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The Daily Wildcat

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The Daily Wildcat

The Daily Wildcat

 

Chatter: A view from other college editorials

All fired up

President Barack Obama’s harsh educational reforms have come under fire, and, while some may say firing faculty at public institutions is an unproven method of helping education, we believe reform is needed in order to truly increase school value. In the case of an underperforming Rhode Island school, the board of education decided to fire all of the teachers due to poor test results in prior years. The decision to fire the 93 teachers has come under great critique as the $3.5 billion federal school aid program gets started, according to The New York Times.

Teaching has slowly but surely been turning into just another profession or job until a real career comes through. The sad truth is that many public school teachers do not put in the same effort as they did decades ago. The situation is even grimmer when it comes to underprivileged schools and the children who attend them. If those kids who grow up in the inner slums of cities are not given proper educational opportunities from the start, their likelihood to succeed decreases with age, and the lack of dedicated instructors will only deepen their hardships.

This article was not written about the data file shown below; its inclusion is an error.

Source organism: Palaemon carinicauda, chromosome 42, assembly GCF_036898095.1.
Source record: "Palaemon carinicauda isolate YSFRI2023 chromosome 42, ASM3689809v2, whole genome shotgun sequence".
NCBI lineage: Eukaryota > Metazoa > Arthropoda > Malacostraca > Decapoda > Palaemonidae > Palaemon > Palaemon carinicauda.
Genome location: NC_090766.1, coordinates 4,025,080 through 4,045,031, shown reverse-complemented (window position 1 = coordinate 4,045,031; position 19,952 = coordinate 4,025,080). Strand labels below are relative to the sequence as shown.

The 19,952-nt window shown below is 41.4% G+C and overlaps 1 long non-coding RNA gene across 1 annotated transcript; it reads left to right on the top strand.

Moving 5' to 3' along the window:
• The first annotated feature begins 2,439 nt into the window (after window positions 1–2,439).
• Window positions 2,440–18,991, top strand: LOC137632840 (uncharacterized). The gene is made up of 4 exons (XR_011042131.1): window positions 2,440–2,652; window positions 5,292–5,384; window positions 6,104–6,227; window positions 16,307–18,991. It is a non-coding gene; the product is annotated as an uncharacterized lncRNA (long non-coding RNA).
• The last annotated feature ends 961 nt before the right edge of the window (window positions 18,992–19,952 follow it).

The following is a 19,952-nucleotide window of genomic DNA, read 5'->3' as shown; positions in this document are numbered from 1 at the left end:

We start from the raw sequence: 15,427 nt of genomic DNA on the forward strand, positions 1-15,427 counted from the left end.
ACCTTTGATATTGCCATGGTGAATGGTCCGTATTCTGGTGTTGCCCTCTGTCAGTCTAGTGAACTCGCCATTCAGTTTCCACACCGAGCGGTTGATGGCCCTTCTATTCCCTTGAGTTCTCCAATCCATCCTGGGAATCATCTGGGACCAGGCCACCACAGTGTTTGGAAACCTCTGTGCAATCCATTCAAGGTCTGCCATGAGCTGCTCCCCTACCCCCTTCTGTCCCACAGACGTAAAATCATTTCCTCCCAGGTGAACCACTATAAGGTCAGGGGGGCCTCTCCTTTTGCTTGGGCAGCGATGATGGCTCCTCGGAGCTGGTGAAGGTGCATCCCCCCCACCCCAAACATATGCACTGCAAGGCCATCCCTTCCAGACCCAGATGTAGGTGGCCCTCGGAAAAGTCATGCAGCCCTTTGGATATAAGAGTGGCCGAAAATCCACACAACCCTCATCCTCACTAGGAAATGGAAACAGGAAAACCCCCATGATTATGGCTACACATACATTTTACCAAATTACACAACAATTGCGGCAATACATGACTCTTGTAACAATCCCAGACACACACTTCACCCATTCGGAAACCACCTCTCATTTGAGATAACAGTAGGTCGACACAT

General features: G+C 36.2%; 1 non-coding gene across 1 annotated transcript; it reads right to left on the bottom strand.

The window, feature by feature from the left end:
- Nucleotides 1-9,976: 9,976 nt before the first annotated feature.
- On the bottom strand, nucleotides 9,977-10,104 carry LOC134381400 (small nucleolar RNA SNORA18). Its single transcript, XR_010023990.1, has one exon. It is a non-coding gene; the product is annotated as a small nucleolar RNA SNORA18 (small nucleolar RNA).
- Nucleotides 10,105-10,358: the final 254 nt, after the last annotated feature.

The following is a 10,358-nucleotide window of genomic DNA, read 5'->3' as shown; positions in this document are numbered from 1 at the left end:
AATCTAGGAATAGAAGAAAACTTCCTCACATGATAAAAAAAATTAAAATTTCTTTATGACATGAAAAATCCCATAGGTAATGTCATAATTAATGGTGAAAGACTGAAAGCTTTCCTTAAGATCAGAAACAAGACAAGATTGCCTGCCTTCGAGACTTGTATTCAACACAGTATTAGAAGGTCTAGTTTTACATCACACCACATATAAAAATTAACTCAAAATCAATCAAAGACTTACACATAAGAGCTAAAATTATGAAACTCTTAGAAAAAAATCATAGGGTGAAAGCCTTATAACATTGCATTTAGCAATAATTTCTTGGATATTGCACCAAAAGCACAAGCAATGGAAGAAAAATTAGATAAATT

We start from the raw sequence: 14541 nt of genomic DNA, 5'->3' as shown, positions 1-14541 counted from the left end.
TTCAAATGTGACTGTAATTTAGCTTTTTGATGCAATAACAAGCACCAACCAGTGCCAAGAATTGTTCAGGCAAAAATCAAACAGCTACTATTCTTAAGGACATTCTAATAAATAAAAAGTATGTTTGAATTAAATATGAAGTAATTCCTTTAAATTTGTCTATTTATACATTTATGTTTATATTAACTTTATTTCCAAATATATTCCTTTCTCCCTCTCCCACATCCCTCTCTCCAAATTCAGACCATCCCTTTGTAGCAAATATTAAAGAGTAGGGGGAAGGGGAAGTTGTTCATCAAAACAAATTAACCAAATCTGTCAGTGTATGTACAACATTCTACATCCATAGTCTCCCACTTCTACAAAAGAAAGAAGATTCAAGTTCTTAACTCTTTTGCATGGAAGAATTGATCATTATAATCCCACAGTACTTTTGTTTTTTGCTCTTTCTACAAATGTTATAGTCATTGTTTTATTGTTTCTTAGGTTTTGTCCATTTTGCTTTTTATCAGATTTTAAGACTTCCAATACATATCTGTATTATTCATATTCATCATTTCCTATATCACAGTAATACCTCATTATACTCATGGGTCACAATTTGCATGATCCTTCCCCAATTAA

While trying not to get too into the political aspect of the problem, former President George W. Bush’s No Child Left Behind debacle only attempted to get students, suited for grade promotion or not, through the system to high school graduation. Obama’s plan, however, is an example of quality education reform, rather than the supposedly fair-for-all temporary solution of letting underperforming children and excelling students graduate at an arm’s length of each other. And, with the addition of a federal school turnaround of $3.5 billion, Obama’s support for nixing poor faculty only serves to eliminate those who do not qualify for funding.